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Vulnerable Mission

 

Part 2. Achieving Contextualisation

The introduced term roho has been widely used in East Africa to translate the Biblical terms pneuma (Greek) and ruach (Hebrew). This is certainly in part at least because alternative indigenous terms are associated with ‘bad’ or evil, and so have been considered inappropriate to translate a Spirit who is Holy. The effect of the above includes that unlike the term theo itself (generally translated using indigenous terms) pneuma can be considered a stranger to Africa, introduced in the recent missionary era. He therefore represents what is ‘new’. What is also ‘new’ that has come at the same time, is Western style prosperity. Hence the common practice of spiritually oriented (especially Pentecostal churches) in Africa considering pneuma to have brought prosperity, to be given the credit for recent prosperity, and to be appealed to for the sake of more prosperity.[23]

East African understanding seems frequently to be that Nyasaye / Mungu (i.e. theo) determines fate, hence God the Father, the Son and especially the Spirit (pneuma) are widely called upon to bring good fortune. Linking this to an age in which ‘good fortune’ is associated with Western styles of living, we find pneuma hagion being called upon to provide Western goods and lifestyles. This practice is often known as the prosperity Gospel.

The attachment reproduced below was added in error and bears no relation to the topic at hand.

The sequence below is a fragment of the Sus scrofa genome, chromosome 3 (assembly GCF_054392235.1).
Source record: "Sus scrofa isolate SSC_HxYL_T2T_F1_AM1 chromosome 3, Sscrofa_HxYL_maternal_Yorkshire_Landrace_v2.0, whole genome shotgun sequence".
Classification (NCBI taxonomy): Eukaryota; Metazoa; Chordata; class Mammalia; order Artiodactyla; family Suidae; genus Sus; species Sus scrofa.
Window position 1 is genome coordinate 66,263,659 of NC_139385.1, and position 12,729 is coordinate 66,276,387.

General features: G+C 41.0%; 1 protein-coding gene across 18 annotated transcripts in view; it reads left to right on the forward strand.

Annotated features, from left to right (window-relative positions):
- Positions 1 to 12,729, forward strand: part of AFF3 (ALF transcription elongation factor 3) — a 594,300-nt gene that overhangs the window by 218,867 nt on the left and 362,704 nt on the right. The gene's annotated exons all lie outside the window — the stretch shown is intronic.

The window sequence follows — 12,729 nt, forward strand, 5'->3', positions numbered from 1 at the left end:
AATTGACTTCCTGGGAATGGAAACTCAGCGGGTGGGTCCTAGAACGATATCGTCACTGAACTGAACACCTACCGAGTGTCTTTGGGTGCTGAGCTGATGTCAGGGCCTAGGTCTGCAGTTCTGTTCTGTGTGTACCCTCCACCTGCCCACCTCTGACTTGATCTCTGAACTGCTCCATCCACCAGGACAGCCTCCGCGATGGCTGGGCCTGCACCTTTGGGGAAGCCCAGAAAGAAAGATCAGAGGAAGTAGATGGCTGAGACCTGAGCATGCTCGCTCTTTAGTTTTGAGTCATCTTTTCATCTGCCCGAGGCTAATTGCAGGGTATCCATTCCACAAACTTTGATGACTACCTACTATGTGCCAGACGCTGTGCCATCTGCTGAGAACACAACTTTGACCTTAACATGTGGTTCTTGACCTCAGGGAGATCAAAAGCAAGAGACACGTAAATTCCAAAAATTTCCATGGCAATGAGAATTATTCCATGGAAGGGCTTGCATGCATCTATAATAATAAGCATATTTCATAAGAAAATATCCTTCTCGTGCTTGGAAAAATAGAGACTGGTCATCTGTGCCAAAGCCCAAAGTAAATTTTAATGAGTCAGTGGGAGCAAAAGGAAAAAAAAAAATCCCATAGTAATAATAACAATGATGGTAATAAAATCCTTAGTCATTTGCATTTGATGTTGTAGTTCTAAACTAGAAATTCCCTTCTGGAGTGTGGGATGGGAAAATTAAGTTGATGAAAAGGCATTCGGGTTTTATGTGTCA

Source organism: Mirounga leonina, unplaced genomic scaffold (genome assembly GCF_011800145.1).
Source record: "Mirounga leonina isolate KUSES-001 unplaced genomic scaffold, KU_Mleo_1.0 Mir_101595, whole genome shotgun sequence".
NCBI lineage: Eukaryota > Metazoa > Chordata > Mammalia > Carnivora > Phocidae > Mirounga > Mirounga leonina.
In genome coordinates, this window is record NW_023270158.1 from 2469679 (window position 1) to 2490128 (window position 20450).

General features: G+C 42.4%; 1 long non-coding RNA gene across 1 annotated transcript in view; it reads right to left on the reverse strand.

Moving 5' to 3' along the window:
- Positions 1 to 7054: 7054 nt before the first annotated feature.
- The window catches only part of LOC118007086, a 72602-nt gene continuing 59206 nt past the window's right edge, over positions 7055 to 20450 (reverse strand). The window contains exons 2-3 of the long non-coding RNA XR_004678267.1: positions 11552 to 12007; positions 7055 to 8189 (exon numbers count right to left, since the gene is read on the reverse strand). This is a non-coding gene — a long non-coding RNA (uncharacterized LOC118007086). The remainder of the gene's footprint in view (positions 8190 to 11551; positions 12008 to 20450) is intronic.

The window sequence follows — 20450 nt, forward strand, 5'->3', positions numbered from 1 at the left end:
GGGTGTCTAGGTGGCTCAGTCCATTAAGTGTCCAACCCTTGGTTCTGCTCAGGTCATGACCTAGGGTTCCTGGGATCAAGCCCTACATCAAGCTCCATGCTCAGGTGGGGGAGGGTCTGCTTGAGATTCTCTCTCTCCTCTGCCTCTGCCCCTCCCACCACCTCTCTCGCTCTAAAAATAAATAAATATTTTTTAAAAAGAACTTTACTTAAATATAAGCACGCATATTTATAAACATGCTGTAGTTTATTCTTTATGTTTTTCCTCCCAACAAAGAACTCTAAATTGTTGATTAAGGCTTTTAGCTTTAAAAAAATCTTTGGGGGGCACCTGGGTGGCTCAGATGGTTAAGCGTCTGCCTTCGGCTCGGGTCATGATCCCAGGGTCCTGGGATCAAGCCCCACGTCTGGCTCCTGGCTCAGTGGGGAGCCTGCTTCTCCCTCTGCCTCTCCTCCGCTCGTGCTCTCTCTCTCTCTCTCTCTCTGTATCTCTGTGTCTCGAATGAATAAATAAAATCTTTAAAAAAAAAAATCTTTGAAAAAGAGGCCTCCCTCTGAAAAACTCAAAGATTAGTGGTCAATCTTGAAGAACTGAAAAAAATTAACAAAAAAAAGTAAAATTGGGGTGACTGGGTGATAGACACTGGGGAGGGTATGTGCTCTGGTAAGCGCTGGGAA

The fact that terms which are commonly translatable into English as spirit tend to be evil, would seem to be significant. As even pneuma can be translated as ghost in Greek[24] it would seem that this problem was there also in New Testament times. Part of the Christian message seems to have been a re-orientation of people’s beliefs about pneuma. That is, convincing them that pneuma can be worshipped, because he can be good, and in fact he can be theo.[25] The question of the evil nature of spiritual forces is in Western nations relatively mute, because much causation is considered to be not spiritual at all, but physical, psychological etc.. This does not apply to East Africa.

The above three paragraphs attempt to illustrate to a Western readership that there are contextual differences in understanding of pneuma in East Africa as against in the West. They make explicit the suggestion that contextual knowledge is a pre-requisite to the ability to teach, preach and generally communicate God’s word correctly in East African contexts. It should be noted that the above make a clear link between language knowledge and contextual knowledge. How can a preacher know about the existence and nature of jachien (ghost) yamo (wind) and nyasaye (god) without a detailed knowledge of the language concerned (in this case Dholuo), which can only come from a knowledge of the context in which the language is used?

Neighbouring East African languages are presumably more closely related than are African with Western languages – that have developed in a totally different context. Hence there is a case to be made, I believe, for the advantage of having mission work and Bible teaching in East Africa carried out by people familiar with East African languages, and preferably using East African languages, even if the language concerned is not the mother-tongue of the people being reached.